See File Permissions, for information on how file mode bits are structured and how to specify them.
Four tests determine what users can do with files. These are ‘-readable’, ‘-writable’, ‘-executable’ and ‘-perm’. The first three tests ask the operating system if the current user can perform the relevant operation on a file, while ‘-perm’ just examines the file’s mode. The file mode may give a misleading impression of what the user can actually do, because the file may have an access control list, or exist on a read-only filesystem, for example. Of these four tests though, only ‘-perm’ is specified by the POSIX standard.
The ‘-readable’, ‘-writable’ and ‘-executable’ tests
are implemented via the
access system call. This is
implemented within the operating system itself. If the file being
considered is on an NFS filesystem, the remote system may allow or
forbid read or write operations for reasons of which the NFS client
cannot take account. This includes user-ID mapping, either in the
general sense or the more restricted sense in which remote superusers
are treated by the NFS server as if they are the local user
‘nobody’ on the NFS server.
None of the tests in this section should be used to verify that a user is authorised to perform any operation (on the file being tested or any other file) because of the possibility of a race condition. That is, the situation may change between the test and an action being taken on the basis of the result of that test.
True if the file can be read by the invoking user.
True if the file can be written by the invoking user. This is an in-principle check, and other things may prevent a successful write operation; for example, the filesystem might be full.
True if the file can be executed/searched by the invoking user.
True if the file’s mode bits match pmode, which can be either a symbolic or numeric mode (see File Permissions) optionally prefixed by ‘-’ or ‘/’.
Note that pmode starts with all file mode bits cleared, i.e.,
does not relate to the process’s file creation bit mask (also known
A pmode that starts with neither ‘-’ nor ‘/’ matches if mode exactly matches the file mode bits. (To avoid confusion with an obsolete GNU extension, mode must not start with a ‘+’ immediately followed by an octal digit.)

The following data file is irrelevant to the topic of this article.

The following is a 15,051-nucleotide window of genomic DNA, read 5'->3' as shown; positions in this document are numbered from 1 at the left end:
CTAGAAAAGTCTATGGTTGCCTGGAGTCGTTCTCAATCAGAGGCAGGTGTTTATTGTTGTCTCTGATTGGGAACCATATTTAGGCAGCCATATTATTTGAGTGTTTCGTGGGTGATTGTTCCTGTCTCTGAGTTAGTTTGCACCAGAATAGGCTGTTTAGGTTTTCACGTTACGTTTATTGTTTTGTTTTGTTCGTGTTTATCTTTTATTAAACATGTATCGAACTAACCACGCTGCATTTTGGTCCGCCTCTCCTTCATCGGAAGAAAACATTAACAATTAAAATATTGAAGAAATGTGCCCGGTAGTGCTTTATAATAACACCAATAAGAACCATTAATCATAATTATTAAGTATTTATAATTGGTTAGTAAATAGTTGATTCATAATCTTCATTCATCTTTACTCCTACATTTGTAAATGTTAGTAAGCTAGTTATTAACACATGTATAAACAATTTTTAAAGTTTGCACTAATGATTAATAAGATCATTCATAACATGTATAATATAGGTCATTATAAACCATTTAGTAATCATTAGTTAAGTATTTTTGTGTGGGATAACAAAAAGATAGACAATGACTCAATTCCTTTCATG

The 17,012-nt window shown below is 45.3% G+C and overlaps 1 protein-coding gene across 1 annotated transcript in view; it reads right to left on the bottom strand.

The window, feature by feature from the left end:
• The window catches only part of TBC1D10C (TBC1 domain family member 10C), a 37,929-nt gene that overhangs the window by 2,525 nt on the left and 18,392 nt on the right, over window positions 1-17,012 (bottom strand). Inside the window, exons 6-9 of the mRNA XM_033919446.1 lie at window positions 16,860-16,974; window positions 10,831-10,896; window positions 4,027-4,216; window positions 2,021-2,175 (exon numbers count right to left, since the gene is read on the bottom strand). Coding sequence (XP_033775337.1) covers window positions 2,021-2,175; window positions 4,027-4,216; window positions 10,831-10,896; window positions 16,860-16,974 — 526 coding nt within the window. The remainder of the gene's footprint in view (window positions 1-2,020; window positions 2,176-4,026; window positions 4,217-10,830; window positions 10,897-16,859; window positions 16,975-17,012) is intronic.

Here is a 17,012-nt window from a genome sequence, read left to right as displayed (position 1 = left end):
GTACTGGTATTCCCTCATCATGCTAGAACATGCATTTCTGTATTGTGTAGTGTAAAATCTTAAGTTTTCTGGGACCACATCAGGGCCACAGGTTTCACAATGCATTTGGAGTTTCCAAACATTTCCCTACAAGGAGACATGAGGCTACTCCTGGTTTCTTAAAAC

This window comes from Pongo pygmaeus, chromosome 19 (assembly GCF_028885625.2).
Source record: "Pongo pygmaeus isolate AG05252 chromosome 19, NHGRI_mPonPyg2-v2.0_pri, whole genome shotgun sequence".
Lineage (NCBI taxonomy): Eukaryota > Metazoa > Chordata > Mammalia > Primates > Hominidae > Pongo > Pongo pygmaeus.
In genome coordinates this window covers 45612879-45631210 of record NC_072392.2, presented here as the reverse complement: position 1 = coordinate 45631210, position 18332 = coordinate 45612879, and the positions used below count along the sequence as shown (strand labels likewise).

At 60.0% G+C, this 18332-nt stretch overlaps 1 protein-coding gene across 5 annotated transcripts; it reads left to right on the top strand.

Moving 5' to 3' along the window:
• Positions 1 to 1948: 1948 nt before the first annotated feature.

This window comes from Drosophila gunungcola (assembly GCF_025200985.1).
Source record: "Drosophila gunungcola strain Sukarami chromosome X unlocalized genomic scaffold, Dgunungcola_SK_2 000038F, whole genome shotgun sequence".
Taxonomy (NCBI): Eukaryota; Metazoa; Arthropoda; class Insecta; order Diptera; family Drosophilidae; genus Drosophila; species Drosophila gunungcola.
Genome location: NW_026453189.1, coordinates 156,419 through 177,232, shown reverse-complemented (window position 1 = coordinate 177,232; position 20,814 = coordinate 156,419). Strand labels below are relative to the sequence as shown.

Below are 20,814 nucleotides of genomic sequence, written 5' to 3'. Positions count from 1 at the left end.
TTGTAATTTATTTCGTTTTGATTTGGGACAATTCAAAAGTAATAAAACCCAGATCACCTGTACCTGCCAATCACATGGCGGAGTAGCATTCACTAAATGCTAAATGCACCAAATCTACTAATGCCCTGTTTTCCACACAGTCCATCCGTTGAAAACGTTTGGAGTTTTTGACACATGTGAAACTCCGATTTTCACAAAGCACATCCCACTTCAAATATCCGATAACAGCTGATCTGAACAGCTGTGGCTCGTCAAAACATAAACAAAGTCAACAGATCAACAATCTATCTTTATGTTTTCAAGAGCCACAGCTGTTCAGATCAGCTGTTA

A pmode that starts with ‘-’ matches if all the file mode bits set in mode are set for the file; bits not set in mode are ignored.
A pmode that starts with ‘/’ matches if any of the file mode bits set in mode are set for the file; bits not set in mode are ignored. This is a GNU extension.
If you don’t use the ‘/’ or ‘-’ form with a symbolic mode string, you may have to specify a rather complex mode string. For example ‘-perm g=w’ will only match files that have mode 0020 (that is, ones for which group write permission is the only file mode bit set). It is more likely that you will want to use the ‘/’ or ‘-’ forms, for example ‘-perm -g=w’, which matches any file with group write permission.
Match files that have read and write permission for their owner, and group, but that the rest of the world can read but not write to. Do not match files that meet these criteria but have other file mode bits set (for example if someone can execute/search the file).
Match files that have read and write permission for their owner, and group, but that the rest of the world can read but not write to, without regard to the presence of any extra file mode bits (for example the executable bit). This matches a file with mode 0777, for example.
Match files that are writable by somebody (their owner, or their group, or anybody else).
Match files that are writable by their group or everyone else - the latter often called other. The files don’t have to be writable by both the group and other to be matched; either will do.
Match files that are writable by both their group and everyone else.
Match files that are readable for everybody, have at least one write bit set (i.e., somebody can write to them), but that cannot be executed/searched by anybody. Note that in some shells the ‘!’ must be escaped.
Warning: If you specify ‘-perm /000’ or ‘-perm /mode’ where the symbolic mode ‘mode’ has no bits set, the test matches all files. Versions of GNU
findprior to 4.3.3 matched no files in this situation.
True if file’s SELinux context matches the pattern pattern. The pattern uses shell glob matching.
This predicate is supported only on
find versions compiled with
SELinux support and only when SELinux is enabled.